Why Are People 'Outraged' That Private Firefighters Saved Kim and Kanye's Home?

Getting upset over private firefighters does a whole lot less good than the firefighters themselves.



"People are outraged" that celebrity couple Kanye and Kim Kardashian West hired a team of private firefighters to save their home in Hidden Hills, California, claims a Thursday headline from Business Insider.

The headline-writing community certainly seems outraged. "Kim Kardashian's Private Firefighters Expose America's Fault Lines," blares The Atlantic. "As California's Wildfires Raged, The Ultra-Rich Hired Private Firefighters," announces HuffPost. Vice puts it bluntly: "Rich People Pay for Private Firefighters While the Rest of Us Burn."

The Wests, who have evacuated the area, did benefit from the work of private firefighters. According to TMZ, a private crew used hoses and dug ditches to save the couple's $60 million mansion. The firefighters' efforts reportedly helped save other homes in the neighborhood as well, as a fire at the West mansion likely would have spread.

Business Insider notes that the couple probably doesn't have a team of firefighters literally on call. It's more likely that the firefighters are a service they pay for as part of their fire insurance. These sorts of policies are not cheap—CBS News reports they can cost between $2,500 and $8,000 a year—and they're often available only to people with expensive houses.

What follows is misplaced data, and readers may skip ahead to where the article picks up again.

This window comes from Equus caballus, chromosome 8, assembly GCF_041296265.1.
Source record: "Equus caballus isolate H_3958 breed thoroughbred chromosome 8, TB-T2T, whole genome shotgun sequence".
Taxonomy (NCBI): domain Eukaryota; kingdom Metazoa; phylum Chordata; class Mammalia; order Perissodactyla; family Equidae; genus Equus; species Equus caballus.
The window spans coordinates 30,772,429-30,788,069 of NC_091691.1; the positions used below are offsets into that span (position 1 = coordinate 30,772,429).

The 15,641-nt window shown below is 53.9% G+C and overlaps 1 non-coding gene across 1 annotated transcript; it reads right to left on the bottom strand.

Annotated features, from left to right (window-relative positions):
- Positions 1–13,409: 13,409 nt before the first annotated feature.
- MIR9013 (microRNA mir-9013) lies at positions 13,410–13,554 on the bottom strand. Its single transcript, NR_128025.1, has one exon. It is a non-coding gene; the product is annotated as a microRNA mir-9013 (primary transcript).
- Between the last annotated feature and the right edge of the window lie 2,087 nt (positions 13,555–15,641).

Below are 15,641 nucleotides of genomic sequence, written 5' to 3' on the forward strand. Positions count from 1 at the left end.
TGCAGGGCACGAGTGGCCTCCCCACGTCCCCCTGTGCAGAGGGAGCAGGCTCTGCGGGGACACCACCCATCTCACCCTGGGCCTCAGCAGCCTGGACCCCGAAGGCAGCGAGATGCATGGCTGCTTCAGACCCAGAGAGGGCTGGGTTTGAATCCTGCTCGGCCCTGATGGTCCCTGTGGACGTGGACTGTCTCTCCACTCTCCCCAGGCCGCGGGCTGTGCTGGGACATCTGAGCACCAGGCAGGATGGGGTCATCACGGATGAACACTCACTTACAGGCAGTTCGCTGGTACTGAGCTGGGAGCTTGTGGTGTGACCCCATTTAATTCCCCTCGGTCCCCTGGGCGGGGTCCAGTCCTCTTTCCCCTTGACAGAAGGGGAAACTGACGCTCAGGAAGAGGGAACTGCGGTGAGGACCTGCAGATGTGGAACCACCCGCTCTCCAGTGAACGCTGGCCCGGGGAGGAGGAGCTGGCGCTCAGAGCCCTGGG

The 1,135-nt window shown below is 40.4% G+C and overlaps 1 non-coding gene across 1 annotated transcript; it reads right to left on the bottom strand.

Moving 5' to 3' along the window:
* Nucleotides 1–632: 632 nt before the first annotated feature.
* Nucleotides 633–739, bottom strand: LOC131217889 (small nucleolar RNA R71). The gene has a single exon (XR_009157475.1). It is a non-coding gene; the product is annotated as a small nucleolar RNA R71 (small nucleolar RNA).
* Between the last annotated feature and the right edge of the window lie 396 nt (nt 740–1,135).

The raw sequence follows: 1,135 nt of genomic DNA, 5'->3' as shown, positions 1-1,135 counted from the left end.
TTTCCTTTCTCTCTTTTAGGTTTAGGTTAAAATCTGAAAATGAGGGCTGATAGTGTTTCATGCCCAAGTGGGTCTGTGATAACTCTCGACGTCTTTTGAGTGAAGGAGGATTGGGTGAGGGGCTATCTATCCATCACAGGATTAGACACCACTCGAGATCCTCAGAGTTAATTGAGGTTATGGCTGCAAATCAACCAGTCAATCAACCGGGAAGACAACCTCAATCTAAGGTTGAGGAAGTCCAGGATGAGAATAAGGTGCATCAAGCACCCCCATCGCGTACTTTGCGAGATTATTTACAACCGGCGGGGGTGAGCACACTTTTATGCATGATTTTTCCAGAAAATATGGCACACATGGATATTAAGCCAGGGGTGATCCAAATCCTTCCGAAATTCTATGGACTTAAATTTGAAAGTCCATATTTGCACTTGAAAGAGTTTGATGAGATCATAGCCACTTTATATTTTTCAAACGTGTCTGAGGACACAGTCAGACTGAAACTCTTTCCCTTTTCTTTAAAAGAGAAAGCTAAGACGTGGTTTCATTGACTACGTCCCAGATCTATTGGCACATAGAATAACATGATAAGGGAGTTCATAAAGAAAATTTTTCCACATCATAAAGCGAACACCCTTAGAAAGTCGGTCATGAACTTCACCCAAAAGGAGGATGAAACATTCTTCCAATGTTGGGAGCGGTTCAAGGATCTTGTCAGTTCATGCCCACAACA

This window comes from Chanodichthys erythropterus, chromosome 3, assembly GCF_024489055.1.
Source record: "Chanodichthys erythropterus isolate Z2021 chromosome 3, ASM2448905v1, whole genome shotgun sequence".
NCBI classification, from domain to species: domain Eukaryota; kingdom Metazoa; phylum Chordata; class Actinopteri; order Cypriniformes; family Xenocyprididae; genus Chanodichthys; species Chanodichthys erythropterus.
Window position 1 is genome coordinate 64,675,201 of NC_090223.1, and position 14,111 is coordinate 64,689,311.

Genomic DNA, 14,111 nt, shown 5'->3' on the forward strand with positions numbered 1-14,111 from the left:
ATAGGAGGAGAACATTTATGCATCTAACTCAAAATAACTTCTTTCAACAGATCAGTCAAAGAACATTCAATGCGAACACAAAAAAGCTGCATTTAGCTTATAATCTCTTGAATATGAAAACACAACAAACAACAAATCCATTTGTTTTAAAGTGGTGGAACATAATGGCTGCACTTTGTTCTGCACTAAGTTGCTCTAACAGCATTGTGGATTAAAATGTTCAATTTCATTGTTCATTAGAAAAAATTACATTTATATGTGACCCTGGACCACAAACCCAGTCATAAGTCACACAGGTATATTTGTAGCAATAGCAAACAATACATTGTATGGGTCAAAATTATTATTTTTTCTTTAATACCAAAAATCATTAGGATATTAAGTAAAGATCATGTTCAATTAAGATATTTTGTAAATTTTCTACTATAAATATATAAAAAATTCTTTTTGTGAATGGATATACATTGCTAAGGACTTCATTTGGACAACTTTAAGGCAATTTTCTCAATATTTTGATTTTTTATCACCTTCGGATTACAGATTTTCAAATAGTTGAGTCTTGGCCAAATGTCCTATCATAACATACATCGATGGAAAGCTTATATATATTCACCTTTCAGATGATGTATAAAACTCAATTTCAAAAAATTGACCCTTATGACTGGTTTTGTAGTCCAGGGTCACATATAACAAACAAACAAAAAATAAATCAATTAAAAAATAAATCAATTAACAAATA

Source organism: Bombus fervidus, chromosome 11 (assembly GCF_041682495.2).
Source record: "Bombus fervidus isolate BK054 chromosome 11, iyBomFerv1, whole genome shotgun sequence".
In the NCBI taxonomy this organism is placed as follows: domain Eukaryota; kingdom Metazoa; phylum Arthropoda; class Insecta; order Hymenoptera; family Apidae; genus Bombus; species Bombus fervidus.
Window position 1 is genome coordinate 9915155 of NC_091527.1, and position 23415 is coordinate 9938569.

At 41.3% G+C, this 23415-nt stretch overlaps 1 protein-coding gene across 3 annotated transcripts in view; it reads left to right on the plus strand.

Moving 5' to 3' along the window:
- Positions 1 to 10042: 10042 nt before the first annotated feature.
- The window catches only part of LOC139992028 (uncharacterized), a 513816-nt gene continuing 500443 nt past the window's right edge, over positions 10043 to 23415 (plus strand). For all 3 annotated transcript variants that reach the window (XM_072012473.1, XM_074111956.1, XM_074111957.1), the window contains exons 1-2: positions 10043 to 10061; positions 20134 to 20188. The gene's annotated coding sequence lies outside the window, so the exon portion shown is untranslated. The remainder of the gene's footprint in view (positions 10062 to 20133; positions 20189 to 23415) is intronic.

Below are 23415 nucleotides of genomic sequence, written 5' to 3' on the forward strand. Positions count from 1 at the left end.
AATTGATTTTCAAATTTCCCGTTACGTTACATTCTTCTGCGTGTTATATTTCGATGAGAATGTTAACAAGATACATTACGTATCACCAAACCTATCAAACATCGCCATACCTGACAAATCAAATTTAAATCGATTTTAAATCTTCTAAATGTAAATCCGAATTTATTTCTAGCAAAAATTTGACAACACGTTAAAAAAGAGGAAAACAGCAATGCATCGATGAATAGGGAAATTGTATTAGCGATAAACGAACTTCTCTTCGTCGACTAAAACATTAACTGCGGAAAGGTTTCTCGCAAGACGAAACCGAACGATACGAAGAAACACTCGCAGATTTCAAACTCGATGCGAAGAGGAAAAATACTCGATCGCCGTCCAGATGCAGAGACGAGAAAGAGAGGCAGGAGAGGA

Much of the criticism aimed at such policies seems to stem from the belief that it's unfair for rich people to get extra help saving their homes. "Firefighters are consistently ranked the most beloved public servants, not just because they look good on calendars but because they treat everyone equally," historian Amy Greenberg tells The Atlantic. "Rich people don't get their own 'better' firefighters, or at least they aren't supposed to."

But the wildfires raging through California are putting a massive strain on the state's resources. Not only are 66 people dead and at least 600 more missing, but 52,000 people were forced to evacuate, with many of them going to shelters. Back in September, the state had already exhausted most of its entire annual wildfire budget, and that was before the latest fires broke out. More than 200 prison inmates have been battling the flames alongside professional crews. Clearly, California needs all the help it can get. If rich folks pay for private firefighters, that means the state can focus its resources on helping those who can't afford expensive insurance policies.

This isn't a new debate. During the 2007 California wildfire season, some people complained about the same thing. Reason's Matt Welch pointed out the absurdity of the argument in a column for the Los Angeles Times (where he worked at the time):

You would think that the cheap availability of potent fire retardant, and the creation of supplementary firefighting capability with costs borne entirely by the homeowners who choose to live in fire zones, instead of everyday taxpayers would be a cause for at least mild enthusiasm.

Bonus link: Here at Reason we've been singing the praises of private firefighters since at least 1976, when Reason Foundation founder Robert Poole wrote about the Rural Metro Fire Department's efforts in Scottsdale, Arizona.